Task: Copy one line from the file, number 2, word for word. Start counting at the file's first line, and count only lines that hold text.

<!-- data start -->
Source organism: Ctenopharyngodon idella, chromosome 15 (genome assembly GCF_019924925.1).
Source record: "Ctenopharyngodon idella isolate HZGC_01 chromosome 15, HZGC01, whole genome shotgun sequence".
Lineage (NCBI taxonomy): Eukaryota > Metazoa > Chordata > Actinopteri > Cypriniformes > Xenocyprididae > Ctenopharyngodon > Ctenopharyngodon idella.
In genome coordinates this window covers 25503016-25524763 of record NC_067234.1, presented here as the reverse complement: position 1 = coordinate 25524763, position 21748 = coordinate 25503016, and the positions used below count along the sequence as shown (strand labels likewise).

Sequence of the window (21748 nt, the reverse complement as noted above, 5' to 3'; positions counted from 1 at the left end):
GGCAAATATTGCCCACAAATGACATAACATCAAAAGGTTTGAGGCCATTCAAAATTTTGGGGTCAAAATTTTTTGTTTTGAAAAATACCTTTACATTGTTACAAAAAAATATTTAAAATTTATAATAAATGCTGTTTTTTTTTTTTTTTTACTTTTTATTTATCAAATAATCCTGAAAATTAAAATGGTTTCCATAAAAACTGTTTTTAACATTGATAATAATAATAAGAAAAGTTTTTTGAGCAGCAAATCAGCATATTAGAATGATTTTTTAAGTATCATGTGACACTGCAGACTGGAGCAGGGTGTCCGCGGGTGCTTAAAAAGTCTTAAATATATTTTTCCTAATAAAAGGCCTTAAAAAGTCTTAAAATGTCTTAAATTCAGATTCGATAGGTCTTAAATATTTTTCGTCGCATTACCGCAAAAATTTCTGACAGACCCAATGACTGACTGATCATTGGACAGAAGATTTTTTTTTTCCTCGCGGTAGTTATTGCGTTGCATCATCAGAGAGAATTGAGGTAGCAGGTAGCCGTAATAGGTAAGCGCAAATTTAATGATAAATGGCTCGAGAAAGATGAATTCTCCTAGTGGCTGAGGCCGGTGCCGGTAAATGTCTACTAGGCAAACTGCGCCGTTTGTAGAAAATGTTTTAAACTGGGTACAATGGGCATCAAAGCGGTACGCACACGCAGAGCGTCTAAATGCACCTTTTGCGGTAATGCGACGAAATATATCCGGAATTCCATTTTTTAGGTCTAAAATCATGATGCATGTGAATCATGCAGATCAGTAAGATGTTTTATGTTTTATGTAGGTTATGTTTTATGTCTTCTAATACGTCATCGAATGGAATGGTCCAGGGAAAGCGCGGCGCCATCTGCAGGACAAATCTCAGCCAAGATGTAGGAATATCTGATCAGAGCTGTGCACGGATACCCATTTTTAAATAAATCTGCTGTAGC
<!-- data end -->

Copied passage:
Source record: "Ctenopharyngodon idella isolate HZGC_01 chromosome 15, HZGC01, whole genome shotgun sequence".